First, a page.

by Max Miller
Among a certain breed of crate-digging vinyl fetishists, few names are more sacred than the Sonics. The Tacoma-based garage rock group released two albums in the mid-’60s full of ramshackle covers and unhinged originals like “Strychnine”, “The Witch” and “Psycho”, which easily put the likes of “Wild Thing” or “ Louie, Louie” to shame. By 1967, the wheels had somehow fallen off the wagon, and the Sonics disbanded while still seemingly doomed to obscurity.
Fortunately, following the era of Nuggets compilations, the birth of punk and numerous garage rock revivals, no amped-up rock group is allowed to stay dead for too long.
“We kept getting phone calls from a promoter in New York City who was asking us to get together again and do a show,” says Larry Parypa, original guitarist of the Sonics. “For a couple of years, we just said, ‘No. We don’t play music anymore. We don’t see each other anymore.’ But he kept calling. That was a guy named Jon Weiss from CAVESTOMP! [Records].”
But Weiss was persistent, going so far as to call Parypa at home. Although various line-ups of the Sonics have toured here or there over the decades (and even released records, albeit ones often comprised of live or re-recorded versions of the old material), core members Parypa, vocalist/keyboardist Jerry Roslie and saxophonist Rob Lind had not performed together since their heyday.
“There’s no way any of us thought we’d be playing music again, individually or as the Sonics,” Parypa says. “It was kind of freaky that it happened that way. We all had mortgages and kids and stuff like that. I really didn’t even listen to music that much after the Sonics broke up, and I certainly didn’t pick my guitar up and play it very much.”
In 2007, on somewhat of a lark, the group finally decided to take Weiss up on his offer.
“When we got together to decide whether we wanted to start playing again or not, we had to learn our old songs,” Parypa says. “We played the same way, basically, that we did in the ‘60s because we had not stayed current with music. We didn’t become good musicians. We never were and still aren’t.”
Satisfied with the results of their rehearsals, the Sonics reunited in November 2007 for two nights at the Warsaw in New York City. The shows were a success, and the group decided to keep rolling with their newfound momentum.
“It was frightening to us, but it was good enough that we thought we should keep on going with it as long as it would last,” Parypa says. “It was frightening because technology had changed so much. When we were playing back in the ‘60s, they didn’t even have stage monitors yet. When we confronted stage monitors in New York in 2007, it really was kind of freaky. We weren’t used to hearing ourselves that way.”
Since then, the Sonics have toured across the States, Europe, Brazil, Australia, New Zealand, Japan, Mexico and more. It’s a far cry from the old days, when they were mostly confined to the Northwest.
“In the Northwest, they had dance halls. Teenagers would pay their $1 admission or whatever it was to go to a dance hall that might hold 800 people,” Parypa says. “We played a lot of those, and we played several shows in a stadium or colosseum in Seattle where we’d be an opening act. Now, in Las Vegas, for example — the last place we played in — my understanding is that there were 3000 people there, and the night before, because it was outdoors, there were probably twice as many.”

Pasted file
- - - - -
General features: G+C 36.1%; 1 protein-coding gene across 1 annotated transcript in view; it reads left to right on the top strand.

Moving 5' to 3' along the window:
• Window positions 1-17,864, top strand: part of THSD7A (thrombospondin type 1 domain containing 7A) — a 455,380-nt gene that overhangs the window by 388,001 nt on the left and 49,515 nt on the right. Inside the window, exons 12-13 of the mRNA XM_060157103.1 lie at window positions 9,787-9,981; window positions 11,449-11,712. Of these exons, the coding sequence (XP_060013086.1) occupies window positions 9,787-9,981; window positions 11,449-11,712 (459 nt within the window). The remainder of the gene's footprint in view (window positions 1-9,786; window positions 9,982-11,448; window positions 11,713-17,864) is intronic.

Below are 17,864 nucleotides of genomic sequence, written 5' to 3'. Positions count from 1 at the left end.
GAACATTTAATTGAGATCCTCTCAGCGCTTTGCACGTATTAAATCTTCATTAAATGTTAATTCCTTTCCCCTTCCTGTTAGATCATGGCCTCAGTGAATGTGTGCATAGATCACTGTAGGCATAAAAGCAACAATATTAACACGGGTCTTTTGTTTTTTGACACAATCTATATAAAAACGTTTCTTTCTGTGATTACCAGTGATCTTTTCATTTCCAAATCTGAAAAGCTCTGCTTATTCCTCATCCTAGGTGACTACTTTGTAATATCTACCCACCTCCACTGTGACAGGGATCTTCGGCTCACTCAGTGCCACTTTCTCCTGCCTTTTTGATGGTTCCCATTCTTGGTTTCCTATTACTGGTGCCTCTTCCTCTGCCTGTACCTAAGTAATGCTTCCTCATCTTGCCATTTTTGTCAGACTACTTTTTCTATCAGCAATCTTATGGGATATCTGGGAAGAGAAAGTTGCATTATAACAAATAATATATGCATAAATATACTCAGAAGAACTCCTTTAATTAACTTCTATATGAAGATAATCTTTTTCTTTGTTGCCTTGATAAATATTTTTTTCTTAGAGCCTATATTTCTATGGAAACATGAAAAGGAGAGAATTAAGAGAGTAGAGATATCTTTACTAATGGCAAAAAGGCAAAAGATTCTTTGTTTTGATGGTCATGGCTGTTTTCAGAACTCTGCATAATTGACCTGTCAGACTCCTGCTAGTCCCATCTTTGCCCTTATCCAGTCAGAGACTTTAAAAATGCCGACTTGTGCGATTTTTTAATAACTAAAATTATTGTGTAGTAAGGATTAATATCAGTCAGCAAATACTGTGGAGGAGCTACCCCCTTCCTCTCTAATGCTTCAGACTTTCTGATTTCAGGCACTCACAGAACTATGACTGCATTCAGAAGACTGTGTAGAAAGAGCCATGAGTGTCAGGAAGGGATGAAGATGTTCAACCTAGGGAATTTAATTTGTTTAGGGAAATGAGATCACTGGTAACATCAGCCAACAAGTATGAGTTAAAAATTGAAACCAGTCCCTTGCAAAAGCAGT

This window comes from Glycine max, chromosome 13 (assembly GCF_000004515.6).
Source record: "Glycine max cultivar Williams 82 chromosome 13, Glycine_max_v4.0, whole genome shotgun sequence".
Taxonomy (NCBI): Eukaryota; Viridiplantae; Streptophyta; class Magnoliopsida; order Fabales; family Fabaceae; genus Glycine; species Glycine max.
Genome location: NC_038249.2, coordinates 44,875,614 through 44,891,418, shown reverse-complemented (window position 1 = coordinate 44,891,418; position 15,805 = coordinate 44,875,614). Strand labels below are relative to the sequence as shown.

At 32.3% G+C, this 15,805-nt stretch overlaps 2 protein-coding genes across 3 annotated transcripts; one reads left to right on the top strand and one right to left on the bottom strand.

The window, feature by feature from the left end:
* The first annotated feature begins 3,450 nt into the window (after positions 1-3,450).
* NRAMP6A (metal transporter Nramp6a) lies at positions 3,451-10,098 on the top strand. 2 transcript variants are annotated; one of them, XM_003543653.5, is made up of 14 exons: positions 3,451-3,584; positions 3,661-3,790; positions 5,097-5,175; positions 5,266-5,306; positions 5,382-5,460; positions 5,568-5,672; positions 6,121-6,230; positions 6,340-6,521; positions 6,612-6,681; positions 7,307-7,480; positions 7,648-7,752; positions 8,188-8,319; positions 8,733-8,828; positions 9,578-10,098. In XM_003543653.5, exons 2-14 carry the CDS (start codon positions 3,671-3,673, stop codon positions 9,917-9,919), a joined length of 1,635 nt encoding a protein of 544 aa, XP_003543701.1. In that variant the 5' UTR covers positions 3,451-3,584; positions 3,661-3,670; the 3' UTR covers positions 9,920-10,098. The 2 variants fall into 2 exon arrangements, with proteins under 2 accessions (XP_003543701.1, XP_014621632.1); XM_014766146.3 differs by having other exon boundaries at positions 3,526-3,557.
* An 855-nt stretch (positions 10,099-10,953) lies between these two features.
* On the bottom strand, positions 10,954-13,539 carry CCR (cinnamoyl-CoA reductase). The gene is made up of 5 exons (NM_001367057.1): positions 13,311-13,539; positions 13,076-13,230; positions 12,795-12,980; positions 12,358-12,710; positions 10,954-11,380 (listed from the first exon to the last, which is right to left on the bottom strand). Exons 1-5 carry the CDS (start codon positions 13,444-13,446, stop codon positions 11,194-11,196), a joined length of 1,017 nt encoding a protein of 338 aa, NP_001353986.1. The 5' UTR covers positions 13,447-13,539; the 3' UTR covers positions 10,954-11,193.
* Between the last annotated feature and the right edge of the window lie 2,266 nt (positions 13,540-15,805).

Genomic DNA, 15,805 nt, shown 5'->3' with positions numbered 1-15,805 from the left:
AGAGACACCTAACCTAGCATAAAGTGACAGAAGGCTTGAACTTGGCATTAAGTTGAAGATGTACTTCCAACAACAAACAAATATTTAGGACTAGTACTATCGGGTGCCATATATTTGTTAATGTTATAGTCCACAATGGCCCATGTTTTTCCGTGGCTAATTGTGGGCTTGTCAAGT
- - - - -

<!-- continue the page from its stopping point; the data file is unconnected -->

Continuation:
Although the Sonics put out a 10” EP called 8 in 2010, they still had not released a proper studio album since the ‘60s. That changed this March with the coming of This Is the Sonics. The production may sound more modern, and Jerry Roslie’s voice may sound even more gravelly than it did back in the day, but the record otherwise sounds like classic Sonics, full of barnstorming two-minute originals and frantic covers — something of a specialty when it comes to the group.
“Most of the time, we do the essence of the song, but we change it so much to fit our style that it’s hard to recognize it as a cover, really,” Parypa says. “Rob, for example, thought we should do [Marty Robbins’] ‘Sugaree,’ and I couldn’t see that. But we got together and somehow it evolved into something that was hardly anything like the original, but it was our take on it.”
The record also features a cover of “The Hard Way” by the Kinks, who the Sonics toured with when they played the Midwest in the ‘60s. Although the Kinks found more success with the kind of bulldozing power chords the Sonics also employed, Parypa says both bands influenced one another on the road.
“Two or three years ago, [Kinks vocalist/songwriter] Ray Davies had us come to London to play a show at the London Philharmonic or something — big venue, several thousand people,” Parypa says. “He had us come there, and he introduced us to the audience and described how we played together in the ‘60s and told the audience ‘the Sonics had the garage before the Kinks even had a car to put in the garage.’”
This Is the Sonics will certainly be heralded as a classic by the garage rock aficionados who have sung the Sonics’ praises all throughout their considerable hiatus. Although the band never set out to lay the foundations for an entire style of music — they were, after all, just kids with a desire to make a righteous racket — they have embraced their position as garage godfathers.
“I think it’s an individual perspective as to why somebody would want to play this straightforward, energetic rock ‘n’ roll,” Parypa says. “It took years for me to figure out what a garage band even is — is it where you play or how you play? Now I think garage rock is playing to your ability; instead of technical expertise, it was an attitude. It’s not detrimental to us. It’s just another style, I guess.”
The Sonics play the Theater of Living Arts on April 12. This Is the Sonics is out now on Revox Records.